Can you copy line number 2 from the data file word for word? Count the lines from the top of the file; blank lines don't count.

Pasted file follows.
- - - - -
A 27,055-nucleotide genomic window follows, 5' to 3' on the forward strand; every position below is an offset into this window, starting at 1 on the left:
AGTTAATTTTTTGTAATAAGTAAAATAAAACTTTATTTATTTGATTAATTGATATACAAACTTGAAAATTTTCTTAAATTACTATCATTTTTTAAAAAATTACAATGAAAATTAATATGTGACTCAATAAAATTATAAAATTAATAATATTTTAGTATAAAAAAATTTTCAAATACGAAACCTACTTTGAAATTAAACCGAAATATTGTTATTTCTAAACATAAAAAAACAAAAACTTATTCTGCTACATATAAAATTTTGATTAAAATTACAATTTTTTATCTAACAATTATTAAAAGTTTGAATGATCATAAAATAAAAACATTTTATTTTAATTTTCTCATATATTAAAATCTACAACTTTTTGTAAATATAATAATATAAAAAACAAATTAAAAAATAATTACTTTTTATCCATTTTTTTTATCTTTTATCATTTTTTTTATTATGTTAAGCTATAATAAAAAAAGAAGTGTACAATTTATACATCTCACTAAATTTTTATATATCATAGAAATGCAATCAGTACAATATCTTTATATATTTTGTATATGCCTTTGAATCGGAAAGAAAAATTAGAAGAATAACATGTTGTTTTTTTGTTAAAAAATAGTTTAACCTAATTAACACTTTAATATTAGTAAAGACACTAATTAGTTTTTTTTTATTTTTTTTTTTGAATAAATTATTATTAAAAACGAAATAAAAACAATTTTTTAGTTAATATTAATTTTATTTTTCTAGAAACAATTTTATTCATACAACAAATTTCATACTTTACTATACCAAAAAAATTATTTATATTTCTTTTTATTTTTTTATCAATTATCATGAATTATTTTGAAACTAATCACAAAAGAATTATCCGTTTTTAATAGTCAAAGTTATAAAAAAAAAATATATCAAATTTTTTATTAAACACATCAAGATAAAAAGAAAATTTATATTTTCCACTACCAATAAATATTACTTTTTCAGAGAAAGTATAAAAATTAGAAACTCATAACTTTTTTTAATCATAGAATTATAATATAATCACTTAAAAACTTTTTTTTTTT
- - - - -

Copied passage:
AGTTAATTTTTTGTAATAAGTAAAATAAAACTTTATTTATTTGATTAATTGATATACAAACTTGAAAATTTTCTTAAATTACTATCATTTTTTAAAAAATTACAATGAAAATTAATATGTGACTCAATAAAATTATAAAATTAATAATATTTTAGTATAAAAAAATTTTCAAATACGAAACCTACTTTGAAATTAAACCGAAATATTGTTATTTCTAAACATAAAAAAACAAAAACTTATTCTGCTACATATAAAATTTTGATTAAAATTACAATTTTTTATCTAACAATTATTAAAAGTTTGAATGATCATAAAATAAAAACATTTTATTTTAATTTTCTCATATATTAAAATCTACAACTTTTTGTAAATATAATAATATAAAAAACAAATTAAAAAATAATTACTTTTTATCCATTTTTTTTATCTTTTATCATTTTTTTTATTATGTTAAGCTATAATAAAAAAAGAAGTGTACAATTTATACATCTCACTAAATTTTTATATATCATAGAAATGCAATCAGTACAATATCTTTATATATTTTGTATATGCCTTTGAATCGGAAAGAAAAATTAGAAGAATAACATGTTGTTTTTTTGTTAAAAAATAGTTTAACCTAATTAACACTTTAATATTAGTAAAGACACTAATTAGTTTTTTTTTATTTTTTTTTTTGAATAAATTATTATTAAAAACGAAATAAAAACAATTTTTTAGTTAATATTAATTTTATTTTTCTAGAAACAATTTTATTCATACAACAAATTTCATACTTTACTATACCAAAAAAATTATTTATATTTCTTTTTATTTTTTTATCAATTATCATGAATTATTTTGAAACTAATCACAAAAGAATTATCCGTTTTTAATAGTCAAAGTTATAAAAAAAAAATATATCAAATTTTTTATTAAACACATCAAGATAAAAAGAAAATTTATATTTTCCACTACCAATAAATATTACTTTTTCAGAGAAAGTATAAAAATTAGAAACTCATAACTTTTTTTAATCATAGAATTATAATATAATCACTTAAAAACTTTTTTTTTTT